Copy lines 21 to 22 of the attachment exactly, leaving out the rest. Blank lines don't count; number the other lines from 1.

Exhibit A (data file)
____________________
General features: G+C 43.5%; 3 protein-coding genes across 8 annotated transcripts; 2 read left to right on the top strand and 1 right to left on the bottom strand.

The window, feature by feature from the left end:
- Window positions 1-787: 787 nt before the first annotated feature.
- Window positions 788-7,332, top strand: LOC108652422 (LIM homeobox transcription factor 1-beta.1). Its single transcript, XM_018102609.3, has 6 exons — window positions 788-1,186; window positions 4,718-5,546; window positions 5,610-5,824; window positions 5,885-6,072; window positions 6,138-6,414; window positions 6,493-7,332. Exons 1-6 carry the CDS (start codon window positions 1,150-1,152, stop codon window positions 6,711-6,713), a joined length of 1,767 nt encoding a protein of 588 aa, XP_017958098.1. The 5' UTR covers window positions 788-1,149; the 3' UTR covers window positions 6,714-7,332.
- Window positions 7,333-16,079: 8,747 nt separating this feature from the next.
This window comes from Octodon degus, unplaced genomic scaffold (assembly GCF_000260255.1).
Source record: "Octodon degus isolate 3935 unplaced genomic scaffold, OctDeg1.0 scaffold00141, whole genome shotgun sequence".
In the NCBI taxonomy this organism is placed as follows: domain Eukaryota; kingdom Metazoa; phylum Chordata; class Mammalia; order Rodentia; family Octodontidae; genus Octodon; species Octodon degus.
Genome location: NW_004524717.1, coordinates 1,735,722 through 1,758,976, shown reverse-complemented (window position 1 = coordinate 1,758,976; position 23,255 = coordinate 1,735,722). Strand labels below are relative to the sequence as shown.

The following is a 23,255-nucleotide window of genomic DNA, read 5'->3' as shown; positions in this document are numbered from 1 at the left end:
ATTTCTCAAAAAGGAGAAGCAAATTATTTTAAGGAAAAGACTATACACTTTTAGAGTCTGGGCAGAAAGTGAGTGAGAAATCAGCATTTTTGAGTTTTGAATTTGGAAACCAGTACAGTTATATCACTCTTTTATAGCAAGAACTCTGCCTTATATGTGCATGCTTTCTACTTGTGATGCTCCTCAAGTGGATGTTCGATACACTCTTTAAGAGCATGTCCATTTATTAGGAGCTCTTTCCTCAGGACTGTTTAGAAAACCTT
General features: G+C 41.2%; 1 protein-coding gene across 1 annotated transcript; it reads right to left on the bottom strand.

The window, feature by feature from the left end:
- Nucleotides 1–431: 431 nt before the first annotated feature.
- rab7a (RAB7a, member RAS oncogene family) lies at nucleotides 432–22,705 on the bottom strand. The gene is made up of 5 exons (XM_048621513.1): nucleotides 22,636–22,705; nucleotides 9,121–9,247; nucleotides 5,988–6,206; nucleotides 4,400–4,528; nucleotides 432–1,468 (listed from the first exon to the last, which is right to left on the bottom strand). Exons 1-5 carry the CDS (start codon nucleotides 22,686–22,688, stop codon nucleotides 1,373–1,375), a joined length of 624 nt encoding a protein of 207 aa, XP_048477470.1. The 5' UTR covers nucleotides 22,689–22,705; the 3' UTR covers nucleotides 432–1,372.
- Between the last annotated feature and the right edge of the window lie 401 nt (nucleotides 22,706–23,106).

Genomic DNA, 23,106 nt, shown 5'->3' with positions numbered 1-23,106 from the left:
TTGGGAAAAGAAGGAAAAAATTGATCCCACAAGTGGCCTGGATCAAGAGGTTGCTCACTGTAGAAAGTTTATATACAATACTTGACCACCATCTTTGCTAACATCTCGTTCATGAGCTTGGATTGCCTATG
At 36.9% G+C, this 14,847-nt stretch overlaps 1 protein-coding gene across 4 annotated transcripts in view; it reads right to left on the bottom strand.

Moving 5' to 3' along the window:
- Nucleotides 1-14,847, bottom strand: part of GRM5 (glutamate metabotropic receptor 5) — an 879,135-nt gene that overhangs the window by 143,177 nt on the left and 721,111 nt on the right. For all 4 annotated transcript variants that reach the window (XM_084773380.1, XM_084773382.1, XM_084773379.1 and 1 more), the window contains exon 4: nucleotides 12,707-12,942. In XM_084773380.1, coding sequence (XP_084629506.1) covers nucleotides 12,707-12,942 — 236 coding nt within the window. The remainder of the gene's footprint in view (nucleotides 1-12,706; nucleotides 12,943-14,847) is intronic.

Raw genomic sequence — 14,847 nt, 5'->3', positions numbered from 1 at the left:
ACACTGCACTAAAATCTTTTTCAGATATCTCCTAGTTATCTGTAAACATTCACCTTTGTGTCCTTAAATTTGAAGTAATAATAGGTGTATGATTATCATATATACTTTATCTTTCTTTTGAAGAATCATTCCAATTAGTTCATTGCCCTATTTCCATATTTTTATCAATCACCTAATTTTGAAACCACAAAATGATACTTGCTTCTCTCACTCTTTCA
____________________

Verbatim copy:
- Nucleotides 1-14,847, bottom strand: part of GRM5 (glutamate metabotropic receptor 5) — an 879,135-nt gene that overhangs the window by 143,177 nt on the left and 721,111 nt on the right. For all 4 annotated transcript variants that reach the window (XM_084773380.1, XM_084773382.1, XM_084773379.1 and 1 more), the window contains exon 4: nucleotides 12,707-12,942. In XM_084773380.1, coding sequence (XP_084629506.1) covers nucleotides 12,707-12,942 — 236 coding nt within the window. The remainder of the gene's footprint in view (nucleotides 1-12,706; nucleotides 12,943-14,847) is intronic.

Raw genomic sequence — 14,847 nt, 5'->3', positions numbered from 1 at the left: